Liverpool John Moores University’s Astrophysics Research Institute (ARI) has been awarded €1.7m in funding to help it uncover the ‘dark side’ of the universe.
The new programme will aim to produce large-scale cosmological simulations of the universe in order to interpret observations and determine the nature of dark matter and dark energy.
The European Research Council (ERC) under the EU’s Horizon 2020 research and innovation programme has provided funding for the programme, know as BAHAMAS (BAryons and HAloes of MAssive Systems).
Dr Ian McCarthy, theoretical astrophysicist based at the ARI, who will lead the programme, explains: “It has been known since the 1950s that the universe is expanding.
“Until recently, nearly everyone expected the expansion rate to slow with time, as matter in the universe exerts gravity on all other matter and Einstein’s theory tells us that this should slow the expansion rate of the universe.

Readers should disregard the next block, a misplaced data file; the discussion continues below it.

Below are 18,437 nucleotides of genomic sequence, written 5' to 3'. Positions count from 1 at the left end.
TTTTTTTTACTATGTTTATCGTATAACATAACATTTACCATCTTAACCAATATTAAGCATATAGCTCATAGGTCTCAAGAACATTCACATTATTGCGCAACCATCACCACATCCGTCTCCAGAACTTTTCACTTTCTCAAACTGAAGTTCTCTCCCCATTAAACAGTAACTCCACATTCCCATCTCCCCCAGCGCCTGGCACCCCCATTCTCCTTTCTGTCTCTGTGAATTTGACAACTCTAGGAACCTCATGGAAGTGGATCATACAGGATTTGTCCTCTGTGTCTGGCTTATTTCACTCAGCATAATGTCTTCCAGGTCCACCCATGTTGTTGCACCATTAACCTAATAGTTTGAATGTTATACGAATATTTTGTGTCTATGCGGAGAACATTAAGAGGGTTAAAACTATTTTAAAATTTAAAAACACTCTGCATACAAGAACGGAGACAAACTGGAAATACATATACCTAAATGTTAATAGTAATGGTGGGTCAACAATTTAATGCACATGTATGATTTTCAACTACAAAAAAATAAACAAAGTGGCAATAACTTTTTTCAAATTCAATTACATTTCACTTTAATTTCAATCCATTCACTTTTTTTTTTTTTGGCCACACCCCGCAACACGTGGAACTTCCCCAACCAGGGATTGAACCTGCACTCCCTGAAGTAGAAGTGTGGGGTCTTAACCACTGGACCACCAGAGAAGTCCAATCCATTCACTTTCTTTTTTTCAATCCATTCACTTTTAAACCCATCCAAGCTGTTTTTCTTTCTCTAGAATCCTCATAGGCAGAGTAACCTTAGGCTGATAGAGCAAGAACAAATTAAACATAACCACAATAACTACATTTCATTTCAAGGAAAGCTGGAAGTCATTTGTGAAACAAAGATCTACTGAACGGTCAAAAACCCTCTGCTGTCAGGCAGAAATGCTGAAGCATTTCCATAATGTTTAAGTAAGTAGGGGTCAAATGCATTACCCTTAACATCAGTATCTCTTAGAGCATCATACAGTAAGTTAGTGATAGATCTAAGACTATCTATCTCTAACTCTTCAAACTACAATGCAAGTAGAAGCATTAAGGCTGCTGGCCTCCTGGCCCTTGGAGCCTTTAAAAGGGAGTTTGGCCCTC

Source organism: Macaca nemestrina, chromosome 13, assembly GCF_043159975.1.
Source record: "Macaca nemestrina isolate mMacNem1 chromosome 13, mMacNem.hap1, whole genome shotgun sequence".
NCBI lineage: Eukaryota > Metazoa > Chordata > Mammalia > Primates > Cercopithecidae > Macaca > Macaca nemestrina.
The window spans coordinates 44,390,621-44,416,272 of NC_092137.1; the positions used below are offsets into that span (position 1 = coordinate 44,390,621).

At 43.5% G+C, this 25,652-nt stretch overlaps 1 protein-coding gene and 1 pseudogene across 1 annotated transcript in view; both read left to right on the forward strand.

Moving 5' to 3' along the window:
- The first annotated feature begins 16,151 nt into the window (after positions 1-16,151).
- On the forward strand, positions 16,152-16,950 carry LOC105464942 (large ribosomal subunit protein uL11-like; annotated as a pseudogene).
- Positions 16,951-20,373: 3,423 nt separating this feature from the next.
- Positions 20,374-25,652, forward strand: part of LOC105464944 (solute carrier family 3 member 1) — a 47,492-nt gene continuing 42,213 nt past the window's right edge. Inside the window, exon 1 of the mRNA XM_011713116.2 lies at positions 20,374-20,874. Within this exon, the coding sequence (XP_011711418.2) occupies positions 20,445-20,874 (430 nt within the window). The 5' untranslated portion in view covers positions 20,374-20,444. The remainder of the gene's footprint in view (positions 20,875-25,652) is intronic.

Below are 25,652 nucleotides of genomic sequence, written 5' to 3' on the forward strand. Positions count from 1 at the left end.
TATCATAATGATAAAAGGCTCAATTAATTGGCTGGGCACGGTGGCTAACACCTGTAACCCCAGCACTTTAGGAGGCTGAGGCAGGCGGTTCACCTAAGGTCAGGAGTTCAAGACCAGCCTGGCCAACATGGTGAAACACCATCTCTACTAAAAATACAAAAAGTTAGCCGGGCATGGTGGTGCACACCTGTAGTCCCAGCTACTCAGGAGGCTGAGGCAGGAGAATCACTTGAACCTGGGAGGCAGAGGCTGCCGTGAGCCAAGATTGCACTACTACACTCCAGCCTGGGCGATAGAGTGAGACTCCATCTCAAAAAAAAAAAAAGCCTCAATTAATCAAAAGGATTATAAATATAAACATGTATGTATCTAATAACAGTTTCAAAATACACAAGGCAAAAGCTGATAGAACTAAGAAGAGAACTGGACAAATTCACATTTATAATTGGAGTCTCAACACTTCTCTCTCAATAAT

“However, we now have compelling evidence that the expansion rate is actually accelerating.
“What drives the acceleration is what astronomers call ‘dark energy’, which is hypothesised to act like a form of anti-gravity that pushes matter and space apart.
“It’s actually dark energy that dominates the energy budget of the universe today. However, very little is known about the mechanism responsible for dark energy or how dark energy should evolve with time.
“A large part of our BAHAMAS efforts will be to rigorously test models for dark energy.
“The grant will also allow us to purchase the advanced computing facilities required to do this kind of research. Our goal over the coming five years is to redefine the state-of-the-art for theoretical predictions for the evolution of the universe and to better understand its ‘dark’ side.”
The funding will also allow for the development of the programme and the recruitment of postdoctoral scientific staff and PhD students.